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Mickey Mouse enters public domain

FREE FOR ALL Mickey Mouse’s earliest rendition, as seen in the Steamboat Willie and Plane Crazy shorts, is now free for public use

Mickey Mouse has long been known as the face of Disney but after nearly a century, that could change.

When the year started, the earliest rendition of the iconic character, as seen in Walt Disney’s animated works Steamboat Willie and Plane Crazy, entered the public domain. Under US law, a copyright can be held for up to 95 years. Since Mickey’s earliest public release came out in 1928, any exclusive rights Disney once held over the character have now expired. Anyone can now legally use or reference Mickey as they please… Sort of.

Only the versions of Mickey we see in those two shorts are in the public domain. Any of his later versions, like him wearing the wizard hat from Fantasia, are still under Disney’s hold. Since Mickey is also registered as a Disney trademark, selling “official” merch and trying to pass off your work as a Disney original is also prohibited. Things are made clearer through the company’s official statement, “We will, of course, continue to protect our rights in the more modern versions of Mickey Mouse and other works that remain subject to copyright, and we will work to safeguard against consumer confusion caused by unauthorized uses of Mickey and our other iconic characters.”

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In the few days that Mickey entered the public domain, many have gotten to work on using the titular character for their works. On X, formerly Twitter, several creatives have taken it as a fun project to churn out fanart and ideas for how to use the mouse. Some, including director Steven LaMorte, saw this as open season for trying to use Mickey in the most provocative sense. He revealed plans for using the character in an upcoming horror film, a feat he had previously done using Winnie the Pooh after the loveable bear entered the public domain in 2022. In a similar vein, a horror co-op video game entitled Infestation: Origins is also in the works, featuring a grotesque version of the beloved mouse as the game’s main antagonist.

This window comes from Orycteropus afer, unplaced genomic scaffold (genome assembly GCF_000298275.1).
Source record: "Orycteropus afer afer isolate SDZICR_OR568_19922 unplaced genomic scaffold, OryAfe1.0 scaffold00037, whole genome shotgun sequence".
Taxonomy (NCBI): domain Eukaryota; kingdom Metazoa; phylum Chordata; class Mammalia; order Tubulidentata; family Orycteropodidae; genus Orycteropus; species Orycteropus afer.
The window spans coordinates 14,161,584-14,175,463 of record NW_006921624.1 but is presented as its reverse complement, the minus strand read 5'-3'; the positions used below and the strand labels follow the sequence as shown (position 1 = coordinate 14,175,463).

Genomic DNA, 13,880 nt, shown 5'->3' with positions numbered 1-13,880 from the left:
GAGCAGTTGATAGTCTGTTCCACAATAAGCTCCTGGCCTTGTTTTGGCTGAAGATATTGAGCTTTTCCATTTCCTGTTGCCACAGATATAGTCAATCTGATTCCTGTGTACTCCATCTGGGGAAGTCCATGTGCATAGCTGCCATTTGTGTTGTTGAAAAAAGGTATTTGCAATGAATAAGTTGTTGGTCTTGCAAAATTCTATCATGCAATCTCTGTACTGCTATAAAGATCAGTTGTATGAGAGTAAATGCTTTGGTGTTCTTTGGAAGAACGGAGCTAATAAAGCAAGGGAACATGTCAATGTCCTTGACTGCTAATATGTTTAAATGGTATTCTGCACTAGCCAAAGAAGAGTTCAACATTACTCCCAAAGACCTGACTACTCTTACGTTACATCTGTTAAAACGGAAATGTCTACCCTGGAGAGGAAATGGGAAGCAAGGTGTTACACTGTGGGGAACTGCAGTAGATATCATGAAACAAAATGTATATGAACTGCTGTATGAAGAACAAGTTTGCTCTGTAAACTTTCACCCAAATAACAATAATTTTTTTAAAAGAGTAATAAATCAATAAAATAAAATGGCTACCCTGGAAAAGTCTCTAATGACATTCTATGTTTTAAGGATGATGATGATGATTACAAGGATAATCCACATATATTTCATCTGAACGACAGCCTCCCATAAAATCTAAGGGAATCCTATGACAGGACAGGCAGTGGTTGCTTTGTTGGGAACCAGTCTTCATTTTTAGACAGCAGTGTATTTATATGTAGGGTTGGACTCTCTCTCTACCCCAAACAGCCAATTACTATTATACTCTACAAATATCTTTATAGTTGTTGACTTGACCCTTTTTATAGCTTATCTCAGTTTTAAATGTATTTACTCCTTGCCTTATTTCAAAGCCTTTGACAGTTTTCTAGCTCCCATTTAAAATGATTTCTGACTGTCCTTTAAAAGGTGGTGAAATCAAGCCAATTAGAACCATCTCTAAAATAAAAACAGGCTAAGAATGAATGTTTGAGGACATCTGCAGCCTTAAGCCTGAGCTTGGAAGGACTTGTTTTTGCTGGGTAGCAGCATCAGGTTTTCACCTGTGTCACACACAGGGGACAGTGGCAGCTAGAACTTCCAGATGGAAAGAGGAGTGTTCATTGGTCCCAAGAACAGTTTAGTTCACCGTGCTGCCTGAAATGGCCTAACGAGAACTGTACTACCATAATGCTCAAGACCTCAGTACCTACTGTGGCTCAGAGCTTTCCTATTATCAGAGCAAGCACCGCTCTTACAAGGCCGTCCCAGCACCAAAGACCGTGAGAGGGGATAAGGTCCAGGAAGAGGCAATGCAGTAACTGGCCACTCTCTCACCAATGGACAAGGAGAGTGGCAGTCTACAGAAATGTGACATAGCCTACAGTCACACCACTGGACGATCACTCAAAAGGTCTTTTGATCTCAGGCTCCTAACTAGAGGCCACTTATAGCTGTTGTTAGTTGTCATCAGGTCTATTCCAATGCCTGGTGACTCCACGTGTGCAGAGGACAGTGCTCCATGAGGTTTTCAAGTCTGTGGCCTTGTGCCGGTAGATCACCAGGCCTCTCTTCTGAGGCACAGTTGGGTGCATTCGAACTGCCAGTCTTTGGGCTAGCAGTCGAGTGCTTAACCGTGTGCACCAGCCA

Mickey isn’t the only one entering the public domain this year. Joining him, fittingly, is the earliest rendition of Minnie Mouse. Tigger, Winnie the Pooh’s hyperactive bouncy friend, joins them as well now that AA Milne’s The House at Pooh Corner falls under the public domain. Peter Pan, while included in the list, faces a unique exception. In the UK, Peter Pan’s copyright cannot expire as its author, J. M. Barrie, gifted all the rights to the Great Ormond Street Hospital, a children’s hospital in London. Outside the UK, however, people may use the characters of Peter Pan in any way they wish.

WELCOME TIGGER Joining Winnie the Pooh in the public domain is Tigger from AA Milne’s The House at Pooh Corner

In the coming years, we’ll be faced with even more exciting characters entering the public domain. Pretty soon, Mickey Mouse will be joined by the likes of Popeye the Sailor Man (2025), his pet dog Pluto (2026), and his beloved colleague Donald Duck (2030). After the 2030s they’ll be joined by the likes of DC’s Batman, Superman, and Wonder Woman plus Disney’s rivals, Bugs Bunny and Daffy Duck. As all these exciting characters slowly fall back into the hands of the public, it will truly serve as a wonderful time to witness just how far we can take these stories just as Walt Disney used to do for all the classic fairy tales that fell under the public domain during his time.

Credit belongs to : www.mb.com.ph

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